piercing review

Late at night, distraught, and coldly standing over the crib, Reed stares down at his baby girl while firmly gripping the ice-pick behind his back when he suddenly hears his wife calling him to bed. This opening scene exemplifies director Nicolas Pesce’s ability to draw an audience in and immediately set an unnerving tone. His debut film, The Eyes of My Mother, is an eerie black-and-white horror story filled with depravity and disturbing imagery that, like the anti-hero’s surgical knife, cuts deep into the comfort zones of an audience with razor-sharp precision. Inspired by the novel written by Ryû Murakami (author of Audition), Piercing takes a different approach by combining elements of horror and black comedy to deliver a macabre story about trauma as a catalyst for murder.

Reed (Christopher Abbott) is a man with a plan. Spoken in an monotonous and logical voice-over, he reveals his sinister scheme that consists of murdering a prostitute by entrapping her in a hotel room, engaging in light BDSM by way of bondage, and dismembering her body all to alleviate the desire to kill his baby. He methodically plays out the scenario and writes down the intricacies of the execution, including the amount of time each action is expected to take and the physical effects of the devices he will be administering. Donning a blonde bob and black leather gloves, a turbulent hooker by the name of Jackie (Mia Wasikowska) willingly walks into his trap. Carefully avoiding the possibility of leaving his fingerprints, Reed attempts to awkwardly seduce and kill her, but Jackie has some demons (and kinks) of her own. Set over the course of one night, their power dynamics fluctuate as the story twists and turns into a deranged nightmare.

The film is shot with elements of giallo, split frames reminiscent of Brian de Palma and Quentin Tarantino, and a set design with call backs to Wes Anderson. Production designer Alan Lampert captures the ‘70s color palettes implicative of Italian horror films in terms of both color and seductive simplicity. The hotel Reed checks into is sleek and has masculine color palettes of green, gold, and black while the power appears to belong to him. When there is a shift in dynamic at Jackie’s apartment, the set design is darker and feminine with deep red carpet and cherrywood paneling as she gains traction in their cat and mouse game of violent seduction. Outside shots of the city appear to be constructed out of cardboard miniatures. The artificial exteriors juxtapose the lively occurrences within the building and serve as a reminder that there is a deceptively deeper meaning to the characters on screen.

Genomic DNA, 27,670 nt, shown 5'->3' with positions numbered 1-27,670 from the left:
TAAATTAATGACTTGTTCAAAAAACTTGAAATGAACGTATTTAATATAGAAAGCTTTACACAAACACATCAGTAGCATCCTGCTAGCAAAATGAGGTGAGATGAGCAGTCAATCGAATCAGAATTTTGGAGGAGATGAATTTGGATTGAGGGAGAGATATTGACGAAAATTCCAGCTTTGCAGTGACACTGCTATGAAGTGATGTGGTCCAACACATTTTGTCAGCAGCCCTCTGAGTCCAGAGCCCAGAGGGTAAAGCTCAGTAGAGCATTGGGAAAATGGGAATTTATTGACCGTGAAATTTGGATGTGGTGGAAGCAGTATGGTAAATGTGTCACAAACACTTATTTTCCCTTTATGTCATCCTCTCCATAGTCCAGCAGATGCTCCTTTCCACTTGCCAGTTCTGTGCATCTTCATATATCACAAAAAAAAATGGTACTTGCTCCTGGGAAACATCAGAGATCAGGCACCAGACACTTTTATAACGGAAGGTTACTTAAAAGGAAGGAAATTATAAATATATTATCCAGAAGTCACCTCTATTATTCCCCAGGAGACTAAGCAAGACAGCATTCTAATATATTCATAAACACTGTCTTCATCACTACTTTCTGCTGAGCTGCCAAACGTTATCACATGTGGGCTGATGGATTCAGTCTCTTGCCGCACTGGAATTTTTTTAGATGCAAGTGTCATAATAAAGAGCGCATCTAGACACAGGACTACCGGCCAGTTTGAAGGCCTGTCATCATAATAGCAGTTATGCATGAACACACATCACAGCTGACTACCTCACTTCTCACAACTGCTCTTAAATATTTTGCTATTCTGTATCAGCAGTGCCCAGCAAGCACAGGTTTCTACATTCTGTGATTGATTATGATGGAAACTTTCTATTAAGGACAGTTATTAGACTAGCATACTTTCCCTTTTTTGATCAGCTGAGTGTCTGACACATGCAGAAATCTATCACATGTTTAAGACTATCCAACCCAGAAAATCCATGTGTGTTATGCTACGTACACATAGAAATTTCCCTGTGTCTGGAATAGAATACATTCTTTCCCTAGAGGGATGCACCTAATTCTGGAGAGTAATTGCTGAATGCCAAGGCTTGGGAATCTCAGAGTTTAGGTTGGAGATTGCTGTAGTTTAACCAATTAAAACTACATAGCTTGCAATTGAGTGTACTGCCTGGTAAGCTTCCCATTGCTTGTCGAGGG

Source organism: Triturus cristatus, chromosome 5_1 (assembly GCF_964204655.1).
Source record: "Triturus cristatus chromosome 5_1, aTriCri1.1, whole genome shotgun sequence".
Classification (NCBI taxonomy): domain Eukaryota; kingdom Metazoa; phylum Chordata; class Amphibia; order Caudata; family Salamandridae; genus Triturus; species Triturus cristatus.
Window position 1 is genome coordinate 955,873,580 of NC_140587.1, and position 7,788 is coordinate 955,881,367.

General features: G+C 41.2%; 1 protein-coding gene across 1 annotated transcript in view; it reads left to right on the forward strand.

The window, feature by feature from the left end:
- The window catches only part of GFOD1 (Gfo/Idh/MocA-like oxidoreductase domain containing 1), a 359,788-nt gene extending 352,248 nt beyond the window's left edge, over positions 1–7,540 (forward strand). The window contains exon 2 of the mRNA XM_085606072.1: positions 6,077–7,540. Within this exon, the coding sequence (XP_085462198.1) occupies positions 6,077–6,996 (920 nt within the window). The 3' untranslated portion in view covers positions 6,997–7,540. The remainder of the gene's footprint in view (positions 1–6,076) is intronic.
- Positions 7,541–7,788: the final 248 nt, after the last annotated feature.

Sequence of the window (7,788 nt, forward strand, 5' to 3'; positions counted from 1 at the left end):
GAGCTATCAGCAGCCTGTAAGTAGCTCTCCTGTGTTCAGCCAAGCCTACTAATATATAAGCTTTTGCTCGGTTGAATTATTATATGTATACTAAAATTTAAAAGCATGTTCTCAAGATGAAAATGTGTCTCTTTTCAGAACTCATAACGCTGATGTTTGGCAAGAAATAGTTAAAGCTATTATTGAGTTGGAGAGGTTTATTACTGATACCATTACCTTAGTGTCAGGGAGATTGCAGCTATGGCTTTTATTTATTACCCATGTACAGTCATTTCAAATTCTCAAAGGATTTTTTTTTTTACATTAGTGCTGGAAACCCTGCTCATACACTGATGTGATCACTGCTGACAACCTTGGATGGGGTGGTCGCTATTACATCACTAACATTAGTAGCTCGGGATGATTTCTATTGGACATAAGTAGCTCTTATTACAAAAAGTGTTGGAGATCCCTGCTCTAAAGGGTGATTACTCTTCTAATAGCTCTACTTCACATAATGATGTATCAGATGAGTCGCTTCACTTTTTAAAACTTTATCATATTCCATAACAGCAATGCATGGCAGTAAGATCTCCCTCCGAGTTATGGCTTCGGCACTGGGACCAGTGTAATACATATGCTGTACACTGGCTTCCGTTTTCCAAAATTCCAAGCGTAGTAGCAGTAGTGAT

Elements of BDSM are threaded throughout but are void of any safe, sane, and consensual behavior. Reed and Jackie alternate between dominant and submissive roles, the use of bondage is applied both literally and metaphorically by way of flashbacks from Reed’s childhood traumas, and the notion of consent is blurred through lack of communication. Their relationship oscillates and at times is unclear if their situation is providing the characters fear or pleasure, which is ultimately a strength in the narrative that ties into its suspense and sharp plot deviations.

One comedic aspect of the film resides with the use of dialogue. There are moments where Reed thinks that Jackie actually wants to die and flirts with the idea that he will be her killer.  In order to assess the gravity of his situation and how to get back to his original plan, he calls his wife (Laia Costa) to casually ask for her advice as though he was picking out an outfit to purchase and needed her input first. Sound design is crafted in a cunning manner with fantastic use of foley and other giallo throwbacks by way of the musical mayhem from Goblin. The pantomiming scenes of Reed acting out the murder ahead of time include the sounds that Jackie’s body would make getting dragged across the floor or her limbs being sawed off in the bathtub as her blood drips down the drain. It’s a well-executed and unique use of sound that ties into the dark comedy aspects of the film.

Wasikowska delivers a delightfully deviant performance with her ambiguity and unpredictable nature, which serves as a perfect character foil to Reed, who is calculated and meticulous. Abbott conjures up terror and laughter on par with Christian Bale’s performance as Patrick Bateman in American Psycho as he balances the embodiment of a lingering threat and comical character. Despite their strong performances, the narrative is disjointed in its attempt to explain the characters’ backstory through drug-induced flashback sequences. It hits the surface but does not elicit a strong arc or deeper emotional response from the audience. Decorative aspects of the film instead imply glimpses into the characters through lavish costume and set design.

Regardless, Pesce delivers a carefully crafted sophomore feature that explores the dangerous limits taken to rectify trauma and fulfill various desires. A sick and stylish love letter to giallo films of the ‘70s, Piercing is cinematic kink at its finest. 

/Film Rating: 8.5 out of 10

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About the Author

Marisa Mirabal is a writer living in Austin, TX alongside her dog and Stephen King collection. When she isn't conjuring up film criticism, she can be found spinning film scores on vinyl or sipping whiskey.